Share tenancy is defined as the physical possession by a person of land devoted to agriculture, belonging to or legally possessed by another for the purpose of production through the labor of the former and of the members of his immediate farm household in consideration of which the former agrees to share the harvest with the latter or to pay a price certain or ascertainable, either in produce or in money or in both (Section 3, R.A. 1199, Agricultural Tenancy Act, as amended). Share tenancy exists whenever two persons agree on a joint undertaking for agricultural production wherein one party furnishes the land and the other, his labor, with either or both contributing any one or several items of production, the tenant cultivating the land with the aid of labor available from members of his immediate farm household, and the produce thereof to be divided between the landholder and the tenant in proportion to their respective contributions (Section 4, R.A. 1199; Section 166 (25), R.A. 3844, Agricultural Land Reform Code).

        In contrast, a farmhand or agricultural worker is any agricultural wage, salary or piece worker but is not limited to a farm worker of a particular farm employer unless this Code explicitly states otherwise, and any individual whose work has ceased as a consequence of, or in connection with, a current agrarian dispute or an unfair labor practice and who has not obtained a substantially equivalent and regular employment.

        An important criteria in determining whether the relationship is one of share tenancy is cultivation. The meaning of cultivation concerning coconut lands has already been spelled out by this Court as follows:

". . . The definition of cultivation is not limited merely to the tilling, plowing or harrowing of the land. It includes the promotion of growth and the care of the plants, or husbanding the ground to forward the products of the earth by general industry. The raising of coconuts is a unique agricultural enterprise. Unlike rice, the planting of coconut seedlings does not need harrowing and plowing. Holes are merely dug on the ground of sufficient depth and distance, the seedlings placed in the holes and the surface thereof covered by soil. Some coconut trees are planted only every thirty to a hundred years. The major work in raising coconuts begins when the coconut trees are already fruit-bearing. Then it is cultivated by smudging or smoking the plantation, taking care of the coconut trees, applying fertilizer, weeding and watering, thereby increasing the produce. The fact that respondent Benitez, together with his family, handles all phases of farmwork from clearing the landholding to the processing of copra, although at times with the aid of hundred laborers, thereby cultivating the land, shows that he is a tenant, not a mere farm laborer.' (Guerrero v. Court of Appeals, G.R. No. L-44570, May 30, 1986, 142 SCRA 136; Coconut Cooperative Marketing Association, Inc. (COCOMA) v. Court of Appeals, Nos. L-46281-83, August 19, 1988, 164 SCRA 568).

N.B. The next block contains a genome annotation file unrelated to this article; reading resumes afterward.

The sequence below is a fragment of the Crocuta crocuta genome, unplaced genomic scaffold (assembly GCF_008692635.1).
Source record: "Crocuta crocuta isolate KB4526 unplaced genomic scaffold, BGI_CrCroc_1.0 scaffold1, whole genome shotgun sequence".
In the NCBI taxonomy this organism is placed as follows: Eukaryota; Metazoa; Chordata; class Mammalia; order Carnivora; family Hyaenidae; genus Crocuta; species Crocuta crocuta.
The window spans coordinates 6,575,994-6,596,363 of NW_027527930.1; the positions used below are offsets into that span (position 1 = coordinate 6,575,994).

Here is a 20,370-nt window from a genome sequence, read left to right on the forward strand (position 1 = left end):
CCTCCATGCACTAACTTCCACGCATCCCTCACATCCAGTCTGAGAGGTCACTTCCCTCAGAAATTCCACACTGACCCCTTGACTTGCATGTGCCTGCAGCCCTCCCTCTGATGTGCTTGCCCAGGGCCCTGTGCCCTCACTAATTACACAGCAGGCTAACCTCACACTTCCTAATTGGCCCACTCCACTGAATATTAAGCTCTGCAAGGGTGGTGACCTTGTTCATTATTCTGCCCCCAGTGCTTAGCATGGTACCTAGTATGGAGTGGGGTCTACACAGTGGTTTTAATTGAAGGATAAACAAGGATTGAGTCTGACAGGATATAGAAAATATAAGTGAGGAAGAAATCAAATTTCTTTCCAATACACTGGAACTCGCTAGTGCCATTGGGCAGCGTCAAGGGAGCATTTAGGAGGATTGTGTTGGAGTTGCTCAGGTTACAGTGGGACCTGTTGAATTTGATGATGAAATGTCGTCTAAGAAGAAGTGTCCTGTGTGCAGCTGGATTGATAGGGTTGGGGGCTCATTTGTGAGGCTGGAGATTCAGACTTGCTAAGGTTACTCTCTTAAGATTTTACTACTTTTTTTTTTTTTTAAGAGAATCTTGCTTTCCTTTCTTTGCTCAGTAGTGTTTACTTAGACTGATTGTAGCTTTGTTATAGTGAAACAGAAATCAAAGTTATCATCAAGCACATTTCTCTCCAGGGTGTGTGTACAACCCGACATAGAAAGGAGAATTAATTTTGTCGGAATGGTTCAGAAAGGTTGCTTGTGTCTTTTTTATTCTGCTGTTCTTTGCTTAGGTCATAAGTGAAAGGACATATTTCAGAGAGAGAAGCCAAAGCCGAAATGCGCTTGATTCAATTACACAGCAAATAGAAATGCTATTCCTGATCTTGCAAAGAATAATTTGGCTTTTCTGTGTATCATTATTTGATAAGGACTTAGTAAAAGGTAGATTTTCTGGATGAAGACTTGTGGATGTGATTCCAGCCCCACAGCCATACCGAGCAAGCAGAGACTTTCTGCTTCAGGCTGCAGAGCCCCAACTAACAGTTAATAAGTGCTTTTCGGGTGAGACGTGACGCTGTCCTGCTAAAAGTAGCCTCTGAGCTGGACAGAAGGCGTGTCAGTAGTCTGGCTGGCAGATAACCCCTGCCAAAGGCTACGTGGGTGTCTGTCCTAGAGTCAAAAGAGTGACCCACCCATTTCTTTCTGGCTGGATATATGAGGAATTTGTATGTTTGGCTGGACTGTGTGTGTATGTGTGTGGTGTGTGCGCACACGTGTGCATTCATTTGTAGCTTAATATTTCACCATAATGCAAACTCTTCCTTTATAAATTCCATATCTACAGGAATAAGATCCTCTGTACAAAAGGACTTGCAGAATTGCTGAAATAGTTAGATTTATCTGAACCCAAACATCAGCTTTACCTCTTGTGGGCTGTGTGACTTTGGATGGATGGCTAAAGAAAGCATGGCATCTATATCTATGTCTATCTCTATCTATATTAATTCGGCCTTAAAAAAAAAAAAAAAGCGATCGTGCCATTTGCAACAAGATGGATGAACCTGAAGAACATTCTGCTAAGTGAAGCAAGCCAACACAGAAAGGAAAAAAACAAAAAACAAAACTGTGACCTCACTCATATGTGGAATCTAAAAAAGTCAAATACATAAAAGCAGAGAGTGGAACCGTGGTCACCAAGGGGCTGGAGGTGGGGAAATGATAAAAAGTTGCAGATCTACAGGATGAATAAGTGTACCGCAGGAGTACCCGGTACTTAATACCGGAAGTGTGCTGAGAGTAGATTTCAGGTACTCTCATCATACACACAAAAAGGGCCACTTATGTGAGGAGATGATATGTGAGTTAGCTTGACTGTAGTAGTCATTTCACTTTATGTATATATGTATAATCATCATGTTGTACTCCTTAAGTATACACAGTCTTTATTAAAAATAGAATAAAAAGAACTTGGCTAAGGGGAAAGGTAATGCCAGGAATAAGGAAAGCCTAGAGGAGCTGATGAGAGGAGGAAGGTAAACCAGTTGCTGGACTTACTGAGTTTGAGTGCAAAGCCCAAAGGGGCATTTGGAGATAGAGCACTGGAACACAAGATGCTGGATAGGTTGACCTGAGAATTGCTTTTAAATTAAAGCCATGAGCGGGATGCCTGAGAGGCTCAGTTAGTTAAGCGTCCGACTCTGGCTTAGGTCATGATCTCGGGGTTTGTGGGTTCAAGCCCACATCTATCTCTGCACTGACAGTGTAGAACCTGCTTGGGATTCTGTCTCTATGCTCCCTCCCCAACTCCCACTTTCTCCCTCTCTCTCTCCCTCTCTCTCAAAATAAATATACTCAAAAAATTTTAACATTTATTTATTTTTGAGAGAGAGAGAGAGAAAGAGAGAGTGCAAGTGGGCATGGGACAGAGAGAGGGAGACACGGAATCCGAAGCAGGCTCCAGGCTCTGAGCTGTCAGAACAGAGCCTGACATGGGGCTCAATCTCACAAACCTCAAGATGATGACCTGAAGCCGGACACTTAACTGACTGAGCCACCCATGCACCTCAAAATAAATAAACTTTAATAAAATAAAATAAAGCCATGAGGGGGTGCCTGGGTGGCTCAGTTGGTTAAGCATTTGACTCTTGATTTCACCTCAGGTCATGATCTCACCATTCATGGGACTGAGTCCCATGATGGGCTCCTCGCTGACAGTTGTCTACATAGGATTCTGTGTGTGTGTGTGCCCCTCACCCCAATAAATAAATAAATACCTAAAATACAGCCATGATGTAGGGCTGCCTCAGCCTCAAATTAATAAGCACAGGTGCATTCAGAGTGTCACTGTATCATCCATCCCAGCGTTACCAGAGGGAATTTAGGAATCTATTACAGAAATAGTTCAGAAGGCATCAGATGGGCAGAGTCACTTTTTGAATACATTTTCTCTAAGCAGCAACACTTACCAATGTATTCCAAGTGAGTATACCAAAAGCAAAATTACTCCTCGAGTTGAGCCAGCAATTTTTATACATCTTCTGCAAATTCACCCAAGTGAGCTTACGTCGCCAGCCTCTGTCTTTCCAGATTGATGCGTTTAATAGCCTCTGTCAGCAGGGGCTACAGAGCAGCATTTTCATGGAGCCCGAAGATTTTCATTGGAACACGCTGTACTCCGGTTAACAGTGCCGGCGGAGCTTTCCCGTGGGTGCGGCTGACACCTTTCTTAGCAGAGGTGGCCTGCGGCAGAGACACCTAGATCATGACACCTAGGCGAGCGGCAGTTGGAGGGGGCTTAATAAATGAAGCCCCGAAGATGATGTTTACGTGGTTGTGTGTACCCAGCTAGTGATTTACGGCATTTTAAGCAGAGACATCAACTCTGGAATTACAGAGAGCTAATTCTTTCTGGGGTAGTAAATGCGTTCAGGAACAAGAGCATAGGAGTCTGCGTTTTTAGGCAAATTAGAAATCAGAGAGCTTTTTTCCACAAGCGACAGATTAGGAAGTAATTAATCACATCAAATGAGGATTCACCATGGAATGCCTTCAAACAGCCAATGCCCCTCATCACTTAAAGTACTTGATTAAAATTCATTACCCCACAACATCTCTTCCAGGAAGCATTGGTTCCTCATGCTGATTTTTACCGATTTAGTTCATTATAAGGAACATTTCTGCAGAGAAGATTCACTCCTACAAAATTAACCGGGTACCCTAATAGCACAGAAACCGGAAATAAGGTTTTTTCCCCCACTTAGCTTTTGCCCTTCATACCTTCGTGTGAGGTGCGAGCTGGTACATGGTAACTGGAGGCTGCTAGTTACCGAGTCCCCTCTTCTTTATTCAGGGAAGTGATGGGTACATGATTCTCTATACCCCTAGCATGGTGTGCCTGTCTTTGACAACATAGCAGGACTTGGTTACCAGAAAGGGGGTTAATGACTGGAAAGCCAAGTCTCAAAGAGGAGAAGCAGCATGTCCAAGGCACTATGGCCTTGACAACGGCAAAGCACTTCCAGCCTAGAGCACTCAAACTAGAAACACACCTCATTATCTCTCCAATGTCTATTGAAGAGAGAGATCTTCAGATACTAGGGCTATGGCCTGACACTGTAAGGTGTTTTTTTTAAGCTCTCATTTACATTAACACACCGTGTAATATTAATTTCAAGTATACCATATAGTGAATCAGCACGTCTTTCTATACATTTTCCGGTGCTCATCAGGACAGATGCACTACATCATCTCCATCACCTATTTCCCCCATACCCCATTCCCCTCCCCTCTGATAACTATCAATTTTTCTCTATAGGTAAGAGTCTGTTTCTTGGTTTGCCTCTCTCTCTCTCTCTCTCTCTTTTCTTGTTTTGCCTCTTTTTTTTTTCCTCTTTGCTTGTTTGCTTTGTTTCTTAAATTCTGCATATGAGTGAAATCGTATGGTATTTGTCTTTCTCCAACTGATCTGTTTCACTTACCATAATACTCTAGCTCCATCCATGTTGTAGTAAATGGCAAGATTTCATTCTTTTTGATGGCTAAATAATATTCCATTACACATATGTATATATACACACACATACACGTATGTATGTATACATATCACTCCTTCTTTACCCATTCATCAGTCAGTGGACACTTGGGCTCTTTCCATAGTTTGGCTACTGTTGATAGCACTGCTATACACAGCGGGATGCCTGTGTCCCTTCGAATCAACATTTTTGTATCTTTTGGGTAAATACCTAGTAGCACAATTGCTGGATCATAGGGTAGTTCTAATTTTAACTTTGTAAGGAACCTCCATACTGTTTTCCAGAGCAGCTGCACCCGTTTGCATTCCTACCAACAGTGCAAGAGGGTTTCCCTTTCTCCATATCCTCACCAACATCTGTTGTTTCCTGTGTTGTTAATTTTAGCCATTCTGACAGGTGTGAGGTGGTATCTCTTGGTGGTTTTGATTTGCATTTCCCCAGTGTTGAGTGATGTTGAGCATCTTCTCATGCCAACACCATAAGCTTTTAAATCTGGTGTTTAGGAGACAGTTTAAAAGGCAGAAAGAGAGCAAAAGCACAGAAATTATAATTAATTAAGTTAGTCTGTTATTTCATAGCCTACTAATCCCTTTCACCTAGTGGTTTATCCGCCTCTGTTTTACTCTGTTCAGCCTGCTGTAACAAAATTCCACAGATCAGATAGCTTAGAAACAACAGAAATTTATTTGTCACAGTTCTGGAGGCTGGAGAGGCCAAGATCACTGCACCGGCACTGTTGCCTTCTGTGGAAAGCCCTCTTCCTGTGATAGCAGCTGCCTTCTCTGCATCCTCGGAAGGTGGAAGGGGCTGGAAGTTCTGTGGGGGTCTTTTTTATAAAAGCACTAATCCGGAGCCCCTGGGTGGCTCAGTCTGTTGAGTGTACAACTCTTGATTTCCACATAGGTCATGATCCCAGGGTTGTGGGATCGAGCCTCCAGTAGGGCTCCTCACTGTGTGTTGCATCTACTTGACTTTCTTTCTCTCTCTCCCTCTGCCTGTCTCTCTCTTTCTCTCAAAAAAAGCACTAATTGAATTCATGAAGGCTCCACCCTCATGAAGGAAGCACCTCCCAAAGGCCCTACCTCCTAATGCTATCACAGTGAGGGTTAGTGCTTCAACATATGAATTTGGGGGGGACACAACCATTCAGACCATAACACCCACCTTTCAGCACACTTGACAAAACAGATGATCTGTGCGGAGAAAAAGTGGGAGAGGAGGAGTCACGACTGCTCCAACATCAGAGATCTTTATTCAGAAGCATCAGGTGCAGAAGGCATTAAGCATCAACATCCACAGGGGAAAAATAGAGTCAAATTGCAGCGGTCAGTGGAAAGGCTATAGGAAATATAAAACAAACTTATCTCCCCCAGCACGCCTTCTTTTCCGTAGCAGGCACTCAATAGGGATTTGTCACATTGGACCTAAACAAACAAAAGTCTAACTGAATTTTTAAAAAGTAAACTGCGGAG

It may thus be said that the caretaker of an agricultural land can also be considered the cultivator of the land (Latag v. Banog, G.R. No. 20098, January 31, 1966, 16 SCRA 88).

        The trial court and respondent appellate court arrived at the same findings and conclusions that private respondents have been in continuous, uninterrupted physical possession of their respective areas in the landholding, which they have cleaned and cleared for the purpose of improving the harvests; that they have lived in the landholding and constructed their houses thereon; that respondents were paid in an amount equivalent to a share of one-sixth (1/6) of the harvest during the ownership of Mrs. Tolentino and then later, one seventh (1/7) during the period of petitioner's lease.

        The status of respondents as tenants based on the foregoing cannot be gainsaid. Where private respondents cultivated the land and did not receive salaries but a share in the produce or the cash equivalent of his share in lump, the relationship is one of tenancy and not employment. The fact that respondents have huts erected on the landholdings shows they are tenants (Cruz v. Court of Appeals, G.R. No. 50350, May 15, 1984, 129 SCRA 222).

        Further, this Court has consistently ruled that in agrarian cases, all that is required is mere substantial evidence. Hence, the agrarian court's findings of fact which attained the minimum evidentiary support demanded by law, that is, supported by substantial evidence, are final and conclusive and cannot be reversed by the appellate tribunals (Bagsican v. Court of Appeals, G.R. No. 62255, January 30, 1986, 141 SCRA 226).

        With regard to the second assigned error, it may be true that the statement of respondent appellate court that agricultural leasehold exists between the parties herein is somehow misplaced. Nevertheless, this cannot justify the reversal of the merits of the case.

        There is no question that on August 8, 1963, R.A. 3844, the Agricultural Land Reform Code abolished and outlawed share tenancy and put in its stead the agricultural leasehold system. On September 10, 1971, R.A. 6389, the Code of Agrarian Reforms, amending RA. 3844, declared share tenancy as contrary to public policy. Although share tenancy was statutorily abolished, leasehold tenancy for coconut and sugar lands has not yet been implemented. The policy makers of government are still studying the feasibility of its application and the consequences of its implementation. Nonetheless, this did not end the rights of share tenants in these types of lands. The eventual goal of legislation of having strong and independent farmers working on lands which they own remains (Guerrero v. Court of Appeals, No. L-44570, May 30, 1986, 142 SCRA 136).

        ACCORDINGLY, the petition is DENIED and the assailed judgment of the Intermediate Appellate Court (now Court of Appeals) dated April 14, 1986 is AFFIRMED.

        SO ORDERED.

        Narvasa, Cruz, Gancayco and Griño-Aquino, JJ., concur.


Department of Agrarian Reform
Elliptical Road, Diliman
Quezon City, Philippines
Tel. No.: (632) 928-7031 to 39

Copyright Information

All material contained in this site is copyrighted by the Department of Agrarian Reform unless otherwise specified. For the purposes of this demo, information are intended to show a representative example of a live site. All images and materials are the copyright of their respective owners.